We're a week away from the hundredth anniversary of Frank Sinatra's birth, so we're kicking up a notch our Sinatra centenary observances with a few special features - including the first of a new ancillary series to our Sinatra Songs of the Week. Writing about music is all very well, but at some point you want to hear the stuff, so in The Song Is You we've delved into the Steyn archives to dig up some interviews I hope you'll find interesting, in which various composers and lyricists tell the stories behind some of the great standards Sinatra sang. Many of these writers are, alas, no longer with us, but happily their songs are. So this is a fun way to explore some numbers we couldn't get to in our Sinatra 100.
In this series we'll hear interpretations from across his six-decade career, starting in this episode with an early Frank performance with the Harry James band in 1939 of "Stardust" by Mitchell Parish and Hoagy Carmichael. Mitch Parish talks about that song as well as "Sweet Lorraine" and "Stars Fell On Alabama". Then the great Broadway writing team of Betty Comden and Adolph Green recall the film version of their greatest show, On The Town, and the song Sinatra never got to sing on screen, much to his fury. And finally Phil Springer, composer of "Santa Baby", explores in depth the birth of a song that was among Frank's very favorites, "How Little We Know", and the debt it owes to Bizet's Carmen.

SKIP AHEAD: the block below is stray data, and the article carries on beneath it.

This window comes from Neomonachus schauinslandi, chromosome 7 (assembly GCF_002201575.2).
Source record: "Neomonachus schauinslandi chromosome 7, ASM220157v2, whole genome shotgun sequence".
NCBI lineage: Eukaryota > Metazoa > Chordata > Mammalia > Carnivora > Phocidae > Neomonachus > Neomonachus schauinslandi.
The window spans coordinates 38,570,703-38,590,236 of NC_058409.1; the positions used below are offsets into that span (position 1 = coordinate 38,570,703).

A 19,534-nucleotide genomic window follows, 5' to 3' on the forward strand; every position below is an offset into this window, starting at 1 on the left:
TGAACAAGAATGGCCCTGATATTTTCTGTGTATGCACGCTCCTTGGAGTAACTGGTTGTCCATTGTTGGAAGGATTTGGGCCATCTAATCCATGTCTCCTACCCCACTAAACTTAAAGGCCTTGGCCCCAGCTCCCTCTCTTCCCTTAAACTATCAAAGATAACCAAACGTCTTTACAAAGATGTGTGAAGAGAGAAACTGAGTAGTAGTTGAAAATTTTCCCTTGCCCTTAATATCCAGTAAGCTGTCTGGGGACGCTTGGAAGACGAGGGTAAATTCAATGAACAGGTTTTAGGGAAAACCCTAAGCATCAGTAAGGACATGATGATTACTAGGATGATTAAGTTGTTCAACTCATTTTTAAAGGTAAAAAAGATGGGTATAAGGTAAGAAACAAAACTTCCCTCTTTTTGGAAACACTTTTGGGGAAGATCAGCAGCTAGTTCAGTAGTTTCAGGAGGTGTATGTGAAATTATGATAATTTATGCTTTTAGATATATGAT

Along the way we'll hear Comden & Green singing their famous song "New York, New York" on an old TV show of mine, Mitchell Parish discussing the strangest recording of "Stardust" ever made, and Phil Springer explaining why he never mentioned a certain Lauren Bacall number to his lyricist. There's plenty of music from the Harry James and Tommy Dorsey days to Nelson Riddle, Gordon Jenkins and Don Costa at Capitol and Reprise - with bonus appearances from the Pied Pipers, Gene Kelly, Nat "King" Cole on piano and the Metronome jazz all-stars, plus a Kirk Douglas anecdote.
Click above to listen, and do join us for more Sinatra in the days ahead.
~For a century's worth of Sinatra songs see here. For Mark's podcast with longtime Sinatra conductor Vincent Falcone, you can find Part One here and Part Two here. For Steyn's take on Sinatra at the movies see here. Mark and Celeste Holm recall Sinatra & Co in the film High Society here. And for Mark's original 1998 obituary of Frank, "The Voice", can be found in the anthology Mark Steyn From Head To Toe, while you can read the stories behind many other Sinatra songs in Mark Steyn's American Songbook. Personally autographed copies of both books are exclusively available from the SteynOnline bookstore.